Anticipating rain that didn’t come, we went to see Sing 2 in a cinema in Zeeland on Saturday. Except for Bono, a great movie. (Bono voices a musician that has disappeared entirely from public view for 15 years. If that were only true…)
The Sing movies are not – how to say it politely – uncontested? As David Ehrlich wrote about the movie’s studio Illumination in a – somewhat – unflattering review:
“For Pixar, story is everything. For Illumination, story is a lubricant for cross-promotional opportunities. Hyperactivity, constant noise, and calculated cuteness reign supreme. (…) “The Lorax,” “Despicable Me 2,” “Minions,” “The Secret Life of Pets” — their subsequent products have enough moments of charm and visual wit that only serve to highlight the creative bankruptcy around them. The movies prove considerably less memorable than their marketing campaigns; “Minions” was conceived in a $600 million orgy of cross-promotional publicity.”
Alissa Wilkinson at Vox – also maybe not the biggest fan – adds,
“Sing is the sort of movie for which the almost universal adjective uttered upon leaving the theater will be “cute!” And it is, actually. There are plenty of cute moments. It is relentlessly cute. It doesn’t want you to forget that it’s cute for one single second. Sing is less a movie and more a relentless slapstick-y and occasionally sentimental music video aimed at kids, who will beg to watch it on loop until parents beg for a return to Frozen.”
I.e., there are better movies to watch. But, alas, Sing spoke to my desire to be a performer, and Sing 2 reminded me that a dream is to be on stage, especially if it’s a CGI stage that defies physics.
The complete recording of NRC Future Affairs x Leiden European City of Science 2022, which I wrote about in an earlier update, is now online. The whole four hours are maybe a bit much, so I’d like to focus on one question which has come back to me now and again. Jessica van der Schalk asked Leen Gorissen what the role of humans is in nature if we didn’t have the task of fixing our own destruction (i.e., in a perfect world).
Leen believed our role is spreading consciousness, maybe even to other planets, and acknowledging consciousness in other living creatures. I’m not satisfied with this answer. Over coffee, a fellow participant suggested we exist to appreciate the complexity of it all. This also seems far-fetched to me.
In Energy and Civilization, Vaclav Smil calculates the energy resources (mainly food) early humans needed to maintain their communities and energy-intensive brains. Even when the earth’s population was tiny, the need to hunt large animals for food was sufficient to drive species into extinction. Human communities may offer positive contributions to ecosystems as long as our numbers stay super low (millions instead of billions). At current numbers, it is hard to see how we fit in nature instead of nature finding its way around us.
In the carefree years before Napster, when I was still in secondary school, I had a favorite record store. It must have been 1996 or 1997 that I started spending a significant chunk of my supermarket earnings at Simpele Fons, as the store was named. Simpele Fons was an iconic store in the old city of Dordrecht. Because it was conveniently located only a few blocks from my school, and because these were the laissez-faire 90s, I spent a lot of time browsing its catalog, learning about music from the owner, and being impressed by the local hotshots that also shopped there.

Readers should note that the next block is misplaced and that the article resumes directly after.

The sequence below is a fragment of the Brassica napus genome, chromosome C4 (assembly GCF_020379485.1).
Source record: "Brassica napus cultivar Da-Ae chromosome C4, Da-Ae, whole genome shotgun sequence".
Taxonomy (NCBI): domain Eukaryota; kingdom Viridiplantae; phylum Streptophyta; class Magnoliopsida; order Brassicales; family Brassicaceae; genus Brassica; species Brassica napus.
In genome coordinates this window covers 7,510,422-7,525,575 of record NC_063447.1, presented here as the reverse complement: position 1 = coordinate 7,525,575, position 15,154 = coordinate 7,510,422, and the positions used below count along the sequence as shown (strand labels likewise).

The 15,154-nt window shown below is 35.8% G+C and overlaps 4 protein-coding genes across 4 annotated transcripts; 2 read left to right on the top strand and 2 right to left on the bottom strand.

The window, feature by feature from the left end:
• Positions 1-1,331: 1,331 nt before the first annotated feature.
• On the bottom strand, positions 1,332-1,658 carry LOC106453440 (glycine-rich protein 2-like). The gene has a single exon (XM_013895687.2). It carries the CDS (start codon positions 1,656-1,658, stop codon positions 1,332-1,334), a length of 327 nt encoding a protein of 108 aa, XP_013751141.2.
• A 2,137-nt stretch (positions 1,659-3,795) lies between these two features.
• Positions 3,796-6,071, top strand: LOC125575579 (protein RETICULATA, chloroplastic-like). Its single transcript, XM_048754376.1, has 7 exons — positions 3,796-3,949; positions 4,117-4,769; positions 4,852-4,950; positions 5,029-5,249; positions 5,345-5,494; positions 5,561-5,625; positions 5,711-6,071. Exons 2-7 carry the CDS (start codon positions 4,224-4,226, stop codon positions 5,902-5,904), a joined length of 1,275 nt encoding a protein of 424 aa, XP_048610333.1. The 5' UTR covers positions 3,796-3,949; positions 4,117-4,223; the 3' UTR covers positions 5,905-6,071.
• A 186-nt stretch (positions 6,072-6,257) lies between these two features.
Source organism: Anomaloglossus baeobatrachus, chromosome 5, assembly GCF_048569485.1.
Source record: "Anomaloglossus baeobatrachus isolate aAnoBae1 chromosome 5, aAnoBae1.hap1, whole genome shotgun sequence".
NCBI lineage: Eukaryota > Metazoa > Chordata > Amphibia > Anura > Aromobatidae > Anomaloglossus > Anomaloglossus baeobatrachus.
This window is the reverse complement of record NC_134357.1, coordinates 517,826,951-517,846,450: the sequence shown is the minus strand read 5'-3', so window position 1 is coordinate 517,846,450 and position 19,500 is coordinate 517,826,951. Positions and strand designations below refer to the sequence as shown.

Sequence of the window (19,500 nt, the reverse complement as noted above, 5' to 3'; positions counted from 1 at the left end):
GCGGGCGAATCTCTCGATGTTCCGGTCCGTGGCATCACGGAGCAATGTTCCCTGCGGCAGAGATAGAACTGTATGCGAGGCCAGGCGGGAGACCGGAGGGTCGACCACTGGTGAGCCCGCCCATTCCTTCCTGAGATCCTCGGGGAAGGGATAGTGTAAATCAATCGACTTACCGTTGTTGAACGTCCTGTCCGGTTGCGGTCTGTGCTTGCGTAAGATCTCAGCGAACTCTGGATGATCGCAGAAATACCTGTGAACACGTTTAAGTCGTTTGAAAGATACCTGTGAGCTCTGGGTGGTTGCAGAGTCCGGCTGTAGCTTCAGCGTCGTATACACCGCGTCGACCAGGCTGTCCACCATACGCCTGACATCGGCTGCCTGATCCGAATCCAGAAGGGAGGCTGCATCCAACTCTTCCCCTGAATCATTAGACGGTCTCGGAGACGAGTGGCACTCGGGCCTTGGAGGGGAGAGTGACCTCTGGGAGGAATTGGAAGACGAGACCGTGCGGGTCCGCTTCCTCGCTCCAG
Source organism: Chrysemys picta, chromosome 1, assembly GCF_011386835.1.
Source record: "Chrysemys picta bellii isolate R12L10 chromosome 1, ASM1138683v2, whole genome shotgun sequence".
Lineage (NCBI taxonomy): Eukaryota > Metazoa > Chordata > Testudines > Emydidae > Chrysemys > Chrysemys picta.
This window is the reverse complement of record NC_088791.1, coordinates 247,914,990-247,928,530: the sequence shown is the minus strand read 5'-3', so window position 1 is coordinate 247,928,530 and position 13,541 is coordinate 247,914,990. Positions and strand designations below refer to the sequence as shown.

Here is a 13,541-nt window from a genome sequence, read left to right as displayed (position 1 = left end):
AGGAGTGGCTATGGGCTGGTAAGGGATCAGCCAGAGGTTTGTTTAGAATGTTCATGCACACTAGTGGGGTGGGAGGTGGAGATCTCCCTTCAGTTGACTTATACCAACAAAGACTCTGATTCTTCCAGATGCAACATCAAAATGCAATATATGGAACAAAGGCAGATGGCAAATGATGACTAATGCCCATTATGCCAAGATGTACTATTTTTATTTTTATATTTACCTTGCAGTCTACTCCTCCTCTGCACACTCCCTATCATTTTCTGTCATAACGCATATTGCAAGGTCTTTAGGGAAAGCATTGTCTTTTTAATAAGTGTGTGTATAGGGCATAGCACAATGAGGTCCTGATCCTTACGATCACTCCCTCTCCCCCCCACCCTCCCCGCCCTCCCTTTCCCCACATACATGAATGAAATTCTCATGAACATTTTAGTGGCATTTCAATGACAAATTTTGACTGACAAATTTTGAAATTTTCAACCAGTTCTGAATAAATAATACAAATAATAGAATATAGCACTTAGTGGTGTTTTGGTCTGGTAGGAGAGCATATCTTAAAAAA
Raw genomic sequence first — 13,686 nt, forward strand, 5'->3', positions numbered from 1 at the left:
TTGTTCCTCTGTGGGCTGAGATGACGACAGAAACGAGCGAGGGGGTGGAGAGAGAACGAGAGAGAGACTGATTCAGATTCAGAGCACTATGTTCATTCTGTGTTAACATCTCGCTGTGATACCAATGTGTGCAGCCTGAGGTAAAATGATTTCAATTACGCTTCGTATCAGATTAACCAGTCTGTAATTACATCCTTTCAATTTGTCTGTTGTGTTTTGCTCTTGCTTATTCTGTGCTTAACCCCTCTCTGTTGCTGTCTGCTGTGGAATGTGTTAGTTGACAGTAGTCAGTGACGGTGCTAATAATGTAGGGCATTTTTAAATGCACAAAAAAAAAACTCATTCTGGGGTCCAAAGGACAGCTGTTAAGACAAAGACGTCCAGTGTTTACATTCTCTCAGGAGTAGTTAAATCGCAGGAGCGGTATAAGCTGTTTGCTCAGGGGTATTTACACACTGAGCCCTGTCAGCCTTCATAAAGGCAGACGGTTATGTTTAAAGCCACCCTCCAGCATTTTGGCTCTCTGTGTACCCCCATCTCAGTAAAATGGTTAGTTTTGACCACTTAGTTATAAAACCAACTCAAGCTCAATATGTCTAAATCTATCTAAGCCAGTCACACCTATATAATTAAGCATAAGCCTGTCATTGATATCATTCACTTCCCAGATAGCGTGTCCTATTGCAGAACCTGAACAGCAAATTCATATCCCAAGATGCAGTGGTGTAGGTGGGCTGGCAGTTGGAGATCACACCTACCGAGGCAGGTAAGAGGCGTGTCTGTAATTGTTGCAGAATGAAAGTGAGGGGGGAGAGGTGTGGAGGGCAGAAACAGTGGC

When I discovered Simpele Fons, it had just changed ownership. Its founder had wanted to establish a non-conventional store for alternative music in 1973. Small and uneven, he had created a chamber of curiosities for music lovers. Later I learned I had been there as a small child, playing on one of the stairs as my father browsed records. By 1996 bad health had forced the founder to sell, but the store kept its charm under new management. Every visit was a personalized experience. If you wanted to, you could sit down on one of the two listening sofas and play through a curated pile of CDs that would have been set aside for you. The store was a brick-and-mortar discovery and recommendation engine.
I hadn’t thought about Simpele Fons in decades until this week during a workshop, and then I kept thinking about it.
Almost all our stories are based on the information we accidentally have at hand. Bright people and diverse organizations have a lot of information and can tell great stories. However, most of us have to make do with bits and pieces here and there and base our truth on that.
The records I bought at Simpele Fons (mostly punkish) shaped a narrative that I believed to be true. I started thinking, what if the owners had slipped a copy of ROSALÍA’s new record MOTOMAMI in my curated pile (ignore the chronological gaffe for now)? This was the time of Refused’s epochal The Shape of Punk to Come, so the opening song (SAOKO) would not have shocked me. I hardly ever listened more than the first and fourth song to decide on a purchase. At home, I certainly would have been shocked (SHOCKED!) by the superb La Fama (featuring The Weekend), but still… what if?
When I left for university, Simpele Fons moved to a more central location and a more spacious shop. I went once and never returned. The new site definitely made business sense, but the comfortable chairs had been replaced by a listening installation that prohibited going through a pile at your own pace. It was busy. I didn’t feel at home. And then I downloaded Napster.
If you’re new to these updates and have made it to the end of this email, thanks. Sometimes there is a story I want to tell. Most often, like today, there is not. I do not think everything needs to be a perfect story. This is not Frozen; it is Sing.
Thanks for reading, have a great week!